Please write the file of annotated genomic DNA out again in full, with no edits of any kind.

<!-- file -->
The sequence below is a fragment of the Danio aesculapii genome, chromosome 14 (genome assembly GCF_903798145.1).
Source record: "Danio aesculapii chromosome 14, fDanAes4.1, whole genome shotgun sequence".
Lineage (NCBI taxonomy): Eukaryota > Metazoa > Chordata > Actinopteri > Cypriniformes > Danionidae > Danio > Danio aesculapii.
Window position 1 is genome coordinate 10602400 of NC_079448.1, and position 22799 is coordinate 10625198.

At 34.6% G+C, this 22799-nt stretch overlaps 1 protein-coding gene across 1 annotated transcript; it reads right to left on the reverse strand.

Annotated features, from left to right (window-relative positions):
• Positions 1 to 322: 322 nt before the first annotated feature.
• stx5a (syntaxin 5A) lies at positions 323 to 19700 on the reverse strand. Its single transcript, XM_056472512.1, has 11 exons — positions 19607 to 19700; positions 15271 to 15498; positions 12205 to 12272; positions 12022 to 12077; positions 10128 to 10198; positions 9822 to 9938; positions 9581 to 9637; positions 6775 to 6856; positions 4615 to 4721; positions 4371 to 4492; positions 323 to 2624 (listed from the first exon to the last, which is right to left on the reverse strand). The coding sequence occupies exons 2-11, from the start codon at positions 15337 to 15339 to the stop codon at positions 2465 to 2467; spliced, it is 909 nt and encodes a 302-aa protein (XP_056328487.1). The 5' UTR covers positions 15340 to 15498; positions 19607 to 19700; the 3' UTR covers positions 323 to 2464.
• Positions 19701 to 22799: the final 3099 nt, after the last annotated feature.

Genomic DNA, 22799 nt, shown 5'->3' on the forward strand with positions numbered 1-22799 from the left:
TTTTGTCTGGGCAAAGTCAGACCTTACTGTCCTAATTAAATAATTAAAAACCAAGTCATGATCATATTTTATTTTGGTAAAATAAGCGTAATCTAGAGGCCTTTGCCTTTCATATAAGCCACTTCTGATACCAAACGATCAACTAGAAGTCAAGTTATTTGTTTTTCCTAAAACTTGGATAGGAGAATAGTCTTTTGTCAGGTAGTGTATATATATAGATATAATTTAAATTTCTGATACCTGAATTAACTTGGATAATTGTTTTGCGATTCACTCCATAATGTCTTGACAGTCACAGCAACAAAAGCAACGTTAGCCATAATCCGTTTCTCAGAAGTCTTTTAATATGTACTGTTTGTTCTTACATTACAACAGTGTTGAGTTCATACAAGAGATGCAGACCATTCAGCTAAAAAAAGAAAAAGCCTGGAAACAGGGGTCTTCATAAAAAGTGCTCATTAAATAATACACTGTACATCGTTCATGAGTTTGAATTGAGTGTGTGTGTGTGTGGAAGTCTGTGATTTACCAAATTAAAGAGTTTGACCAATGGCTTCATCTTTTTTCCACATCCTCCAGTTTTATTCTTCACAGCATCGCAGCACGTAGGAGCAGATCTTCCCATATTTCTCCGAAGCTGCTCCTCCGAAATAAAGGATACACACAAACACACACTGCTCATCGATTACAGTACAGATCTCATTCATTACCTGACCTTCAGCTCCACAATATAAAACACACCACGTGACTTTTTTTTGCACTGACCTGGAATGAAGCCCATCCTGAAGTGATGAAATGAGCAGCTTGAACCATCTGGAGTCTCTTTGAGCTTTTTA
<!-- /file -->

The sequence below is a fragment of the Danio aesculapii genome, chromosome 14 (genome assembly GCF_903798145.1).
Source record: "Danio aesculapii chromosome 14, fDanAes4.1, whole genome shotgun sequence".
Lineage (NCBI taxonomy): Eukaryota > Metazoa > Chordata > Actinopteri > Cypriniformes > Danionidae > Danio > Danio aesculapii.
Window position 1 is genome coordinate 10602400 of NC_079448.1, and position 22799 is coordinate 10625198.

At 34.6% G+C, this 22799-nt stretch overlaps 1 protein-coding gene across 1 annotated transcript; it reads right to left on the reverse strand.

Annotated features, from left to right (window-relative positions):
• Positions 1 to 322: 322 nt before the first annotated feature.
• stx5a (syntaxin 5A) lies at positions 323 to 19700 on the reverse strand. Its single transcript, XM_056472512.1, has 11 exons — positions 19607 to 19700; positions 15271 to 15498; positions 12205 to 12272; positions 12022 to 12077; positions 10128 to 10198; positions 9822 to 9938; positions 9581 to 9637; positions 6775 to 6856; positions 4615 to 4721; positions 4371 to 4492; positions 323 to 2624 (listed from the first exon to the last, which is right to left on the reverse strand). The coding sequence occupies exons 2-11, from the start codon at positions 15337 to 15339 to the stop codon at positions 2465 to 2467; spliced, it is 909 nt and encodes a 302-aa protein (XP_056328487.1). The 5' UTR covers positions 15340 to 15498; positions 19607 to 19700; the 3' UTR covers positions 323 to 2464.
• Positions 19701 to 22799: the final 3099 nt, after the last annotated feature.

Genomic DNA, 22799 nt, shown 5'->3' on the forward strand with positions numbered 1-22799 from the left:
TTTTGTCTGGGCAAAGTCAGACCTTACTGTCCTAATTAAATAATTAAAAACCAAGTCATGATCATATTTTATTTTGGTAAAATAAGCGTAATCTAGAGGCCTTTGCCTTTCATATAAGCCACTTCTGATACCAAACGATCAACTAGAAGTCAAGTTATTTGTTTTTCCTAAAACTTGGATAGGAGAATAGTCTTTTGTCAGGTAGTGTATATATATAGATATAATTTAAATTTCTGATACCTGAATTAACTTGGATAATTGTTTTGCGATTCACTCCATAATGTCTTGACAGTCACAGCAACAAAAGCAACGTTAGCCATAATCCGTTTCTCAGAAGTCTTTTAATATGTACTGTTTGTTCTTACATTACAACAGTGTTGAGTTCATACAAGAGATGCAGACCATTCAGCTAAAAAAAGAAAAAGCCTGGAAACAGGGGTCTTCATAAAAAGTGCTCATTAAATAATACACTGTACATCGTTCATGAGTTTGAATTGAGTGTGTGTGTGTGTGGAAGTCTGTGATTTACCAAATTAAAGAGTTTGACCAATGGCTTCATCTTTTTTCCACATCCTCCAGTTTTATTCTTCACAGCATCGCAGCACGTAGGAGCAGATCTTCCCATATTTCTCCGAAGCTGCTCCTCCGAAATAAAGGATACACACAAACACACACTGCTCATCGATTACAGTACAGATCTCATTCATTACCTGACCTTCAGCTCCACAATATAAAACACACCACGTGACTTTTTTTTGCACTGACCTGGAATGAAGCCCATCCTGAAGTGATGAAATGAGCAGCTTGAACCATCTGGAGTCTCTTTGAGCTTTTTA